Tuesday, 30 April 2013

This Spring We've Been ...


Kate: Call the Midwife, based on the memoirs of Jennifer Worth, set in East London in the 1950s. I love the combination of Jenny Agutter, Vanessa Redgrave, Pam Ferris and Miranda Hart, and also the fact that it’s so pro-NHS; I hope Jeremy hunt watches it!

Anthony: I’ve been forced to watch Teen Mum and One Born Every Minute against my will, when I’d prefer to be watching Arnold Schwarzenegger! 

Ian: A range of arts programmes on BBC4, particularly enjoying the ones on painter’s lives.  

Pumla: Searching for inspiration, but finding it hard to settle with anything. Any recommendations for something to follow? Routine can be good for the soul!

Dev: I like to watch a lot of comedy, from South Park and Family Guy, to The Two Ronnies. I recently watched a film called Sometimes in April, a historical drama about the Rwandan Genocide of 1994, which was very affecting. The only thing I can’t stand is horror movies – my brother made me watch The Day of Reckoning, which was really scary! 

Polly: The Challenger – a one-off drama about the enquiry into the 1986 space-shuttle disaster 

Marcia: I loved watching Mr Selridge – I couldn’t get enough of it! Lots of funny moments, affairs, secrets coming to light, and a bit of the history of the time.  


Ian: Balthazar by Lawrence Durrell, the second book in the Alexandria Quartet. 

Anthony: Viktor Frankl, Man’s Search for Meaning

Kate: Dostoyevsky’s The Idiot; also enjoy my free weekly copy of Stylist on the tube, and reading the satirical articles on The Daily Mash (current favourite: ‘Spring thinks it’s too late to start now’, http://www.thedailymash.co.uk/news/environment/spring-thinks-its-too-late-to-start-now-2013040564772)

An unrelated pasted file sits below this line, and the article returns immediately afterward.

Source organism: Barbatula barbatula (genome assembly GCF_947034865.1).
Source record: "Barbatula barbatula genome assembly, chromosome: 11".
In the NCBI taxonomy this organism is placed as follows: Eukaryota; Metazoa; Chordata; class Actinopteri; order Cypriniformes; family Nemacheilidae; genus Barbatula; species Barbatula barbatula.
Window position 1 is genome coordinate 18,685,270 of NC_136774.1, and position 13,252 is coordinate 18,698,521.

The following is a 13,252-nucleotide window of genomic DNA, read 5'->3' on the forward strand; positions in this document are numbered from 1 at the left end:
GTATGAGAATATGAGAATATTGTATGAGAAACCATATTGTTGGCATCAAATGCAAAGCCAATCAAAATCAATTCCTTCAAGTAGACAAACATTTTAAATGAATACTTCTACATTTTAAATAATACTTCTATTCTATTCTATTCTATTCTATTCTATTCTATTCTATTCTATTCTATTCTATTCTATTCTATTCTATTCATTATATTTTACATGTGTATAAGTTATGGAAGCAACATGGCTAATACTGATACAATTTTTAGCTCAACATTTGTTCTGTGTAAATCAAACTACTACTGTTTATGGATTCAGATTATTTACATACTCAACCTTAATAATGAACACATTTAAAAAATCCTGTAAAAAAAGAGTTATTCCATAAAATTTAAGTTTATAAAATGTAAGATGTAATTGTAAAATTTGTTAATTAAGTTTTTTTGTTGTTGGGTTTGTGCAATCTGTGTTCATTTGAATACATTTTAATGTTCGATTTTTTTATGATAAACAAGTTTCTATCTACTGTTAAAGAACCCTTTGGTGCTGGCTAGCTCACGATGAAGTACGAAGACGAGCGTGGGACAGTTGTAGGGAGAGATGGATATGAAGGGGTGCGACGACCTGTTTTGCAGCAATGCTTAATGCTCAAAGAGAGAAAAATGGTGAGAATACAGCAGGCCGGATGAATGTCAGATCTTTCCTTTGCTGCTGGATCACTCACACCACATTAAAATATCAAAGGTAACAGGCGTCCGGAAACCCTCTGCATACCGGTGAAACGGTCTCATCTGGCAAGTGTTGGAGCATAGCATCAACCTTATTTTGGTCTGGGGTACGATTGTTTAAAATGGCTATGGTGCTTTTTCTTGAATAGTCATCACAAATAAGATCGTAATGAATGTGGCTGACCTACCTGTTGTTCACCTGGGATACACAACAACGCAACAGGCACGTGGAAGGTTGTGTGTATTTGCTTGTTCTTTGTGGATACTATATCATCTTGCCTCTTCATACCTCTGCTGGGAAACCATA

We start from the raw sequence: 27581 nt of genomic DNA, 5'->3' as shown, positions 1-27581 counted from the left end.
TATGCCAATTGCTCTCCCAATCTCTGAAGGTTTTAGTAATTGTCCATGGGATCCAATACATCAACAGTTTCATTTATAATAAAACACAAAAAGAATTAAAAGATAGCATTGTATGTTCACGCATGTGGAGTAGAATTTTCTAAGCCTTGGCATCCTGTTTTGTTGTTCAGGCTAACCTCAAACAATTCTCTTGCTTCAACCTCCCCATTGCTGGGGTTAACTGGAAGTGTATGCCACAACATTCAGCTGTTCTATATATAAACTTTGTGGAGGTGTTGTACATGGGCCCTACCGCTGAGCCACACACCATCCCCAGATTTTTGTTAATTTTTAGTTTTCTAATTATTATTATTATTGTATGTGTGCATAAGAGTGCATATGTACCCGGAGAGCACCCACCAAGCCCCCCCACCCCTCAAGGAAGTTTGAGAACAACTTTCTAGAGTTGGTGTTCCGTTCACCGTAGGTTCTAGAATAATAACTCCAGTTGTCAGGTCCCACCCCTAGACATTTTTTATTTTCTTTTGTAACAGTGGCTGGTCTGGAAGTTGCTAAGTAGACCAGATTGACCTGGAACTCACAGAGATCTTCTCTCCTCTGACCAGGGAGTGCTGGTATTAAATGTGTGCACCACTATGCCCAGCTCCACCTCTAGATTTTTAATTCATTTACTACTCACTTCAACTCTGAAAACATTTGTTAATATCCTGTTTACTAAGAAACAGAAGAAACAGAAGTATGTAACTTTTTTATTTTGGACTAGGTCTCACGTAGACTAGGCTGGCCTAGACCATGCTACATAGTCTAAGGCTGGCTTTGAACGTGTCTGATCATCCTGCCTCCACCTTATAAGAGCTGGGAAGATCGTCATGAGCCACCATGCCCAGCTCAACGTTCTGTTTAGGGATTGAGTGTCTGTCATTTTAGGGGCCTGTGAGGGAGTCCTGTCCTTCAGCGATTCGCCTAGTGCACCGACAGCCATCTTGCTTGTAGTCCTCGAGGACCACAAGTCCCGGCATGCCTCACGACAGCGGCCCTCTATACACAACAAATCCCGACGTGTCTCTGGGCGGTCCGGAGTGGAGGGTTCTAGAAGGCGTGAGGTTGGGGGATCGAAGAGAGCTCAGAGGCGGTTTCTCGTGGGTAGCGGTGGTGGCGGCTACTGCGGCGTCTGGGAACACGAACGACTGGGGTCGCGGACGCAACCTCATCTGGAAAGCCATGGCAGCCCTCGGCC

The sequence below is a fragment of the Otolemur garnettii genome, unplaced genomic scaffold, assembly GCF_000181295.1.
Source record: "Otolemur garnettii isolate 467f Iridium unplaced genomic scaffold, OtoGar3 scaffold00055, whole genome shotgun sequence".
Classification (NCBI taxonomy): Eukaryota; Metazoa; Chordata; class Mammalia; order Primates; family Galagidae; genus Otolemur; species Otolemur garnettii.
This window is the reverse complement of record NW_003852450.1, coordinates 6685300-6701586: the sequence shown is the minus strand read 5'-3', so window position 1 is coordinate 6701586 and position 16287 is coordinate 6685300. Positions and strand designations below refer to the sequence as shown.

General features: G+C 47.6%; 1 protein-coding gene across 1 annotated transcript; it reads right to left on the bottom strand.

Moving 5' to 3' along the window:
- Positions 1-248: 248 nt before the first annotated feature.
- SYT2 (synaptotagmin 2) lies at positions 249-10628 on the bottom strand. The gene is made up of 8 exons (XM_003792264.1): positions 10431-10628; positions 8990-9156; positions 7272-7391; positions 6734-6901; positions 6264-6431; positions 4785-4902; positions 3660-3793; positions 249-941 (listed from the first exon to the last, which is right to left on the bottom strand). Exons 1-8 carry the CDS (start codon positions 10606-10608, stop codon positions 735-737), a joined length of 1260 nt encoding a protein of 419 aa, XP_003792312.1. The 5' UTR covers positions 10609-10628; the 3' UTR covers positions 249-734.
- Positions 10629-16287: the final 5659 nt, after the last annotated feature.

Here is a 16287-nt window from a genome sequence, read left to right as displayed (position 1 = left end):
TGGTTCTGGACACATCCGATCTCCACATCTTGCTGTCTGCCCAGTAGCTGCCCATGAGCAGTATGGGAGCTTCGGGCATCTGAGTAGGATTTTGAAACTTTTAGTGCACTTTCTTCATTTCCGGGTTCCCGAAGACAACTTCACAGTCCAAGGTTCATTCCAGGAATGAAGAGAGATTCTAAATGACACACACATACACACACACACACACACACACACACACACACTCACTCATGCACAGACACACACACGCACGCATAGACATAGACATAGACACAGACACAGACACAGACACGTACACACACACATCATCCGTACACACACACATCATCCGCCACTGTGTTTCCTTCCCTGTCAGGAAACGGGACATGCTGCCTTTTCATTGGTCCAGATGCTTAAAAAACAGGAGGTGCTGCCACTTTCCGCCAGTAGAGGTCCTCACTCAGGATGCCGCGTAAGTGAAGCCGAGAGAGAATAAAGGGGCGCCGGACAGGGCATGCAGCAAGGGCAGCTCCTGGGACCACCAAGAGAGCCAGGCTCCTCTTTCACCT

Pumla: Bits of The Guardian I find on the 144 – beats the Metro!

Polly: Gardens of Stone – cracking autobiography of somebody in the French Resistance. 

Marcia: Yesterday I read an interesting article in Mature Times, which is about issues that affect older people, about health risks for over 60s, including some information about Bowel Cancer Awareness Month. As more than 8 in 10 bowel cancer cases are in people over 60. 


Kate: Dilemma on Radio 4, a panel show chaired by Sue Perkins, discussing moral conundrums; some great music suggested on the blogs Yes Miss Fox (http://yesmissfox.wordpress.com/) and Creativise (http://creativise.wordpress.com/) – their ‘Tuesday Tunes’ and ‘Mid-week Melodies’, respectively, have been introducing me to some new favourites 

Anthony: Bollywood singing – we’ve broken the car radio and it’s stuck on a random station!

Ian: Mark Knofler & Emmy Lou Harris’ new CD

Dev: ‘80s/90s disco, classical, Indian music – all sorts! I like to mix things up and swap between genres. 

Polly: A lot of baroque! 

Marcia: ‘Adorn’ by Miguel. At first I liked it for the soul sound, and now I really like the lyrics too.  


Kate: I’ve been going to yoga for about 6 months now and love it! I’ve also been for a weekend in Prague with my mum, and to the theatre loads – I’ve particularly enjoyed seeing Spymonkey’s Cooped, National Theatre’s One Man Two Guvnors, and Snuff Box Theatre’s Bitch Boxer. 

Anthony: Life-drawing classes. Lots of naked bodies, which I obviously look at in a very objective and professional way. It’s nice to keep in touch with the basics. 

Ian: Group meditation, run by the Meditation Trust, where I’ve been discussing experiences of meditation and enjoyed the opportunity to meditate together with others, which can result in a more profound experience. 

Polly: Macbeth with James Macavoy and Claire Foy, and The Trial a site-specific journey in Shoreditch by Retz Theatre Company. 
Marcia: The cinema to see Django Unchained, which was really good. 

An Evening of Anti-Psychiatry Nottingham Contemporary Gallery - Polly Mortimer

In February, I went to an Anti-Psychiatry evening at Nottingham Contemporary Gallery, for a selection of excellent events and discussion. 

First, there was a film by Dora Garcia (The Deviant Majority (From Basaglia to Brazil) 2010) flipping from Basaglia’s Triests/Gorizia anti-asylum movement, to powerful theatre sessions with ‘service users’ in Trieste, punctuated by stark text-on-screen in the film The Inadequate. There were interviews with ‘70s protest leader Carmen Roll from the SPK (Socialist Patients Collective, later allied with the Red Army Faction). Strong stuff. Anti-psychiatry then seemed to be anti-asylum, anti-capitalism, grown from the student protests and other protest groups sweeping parts of Europe.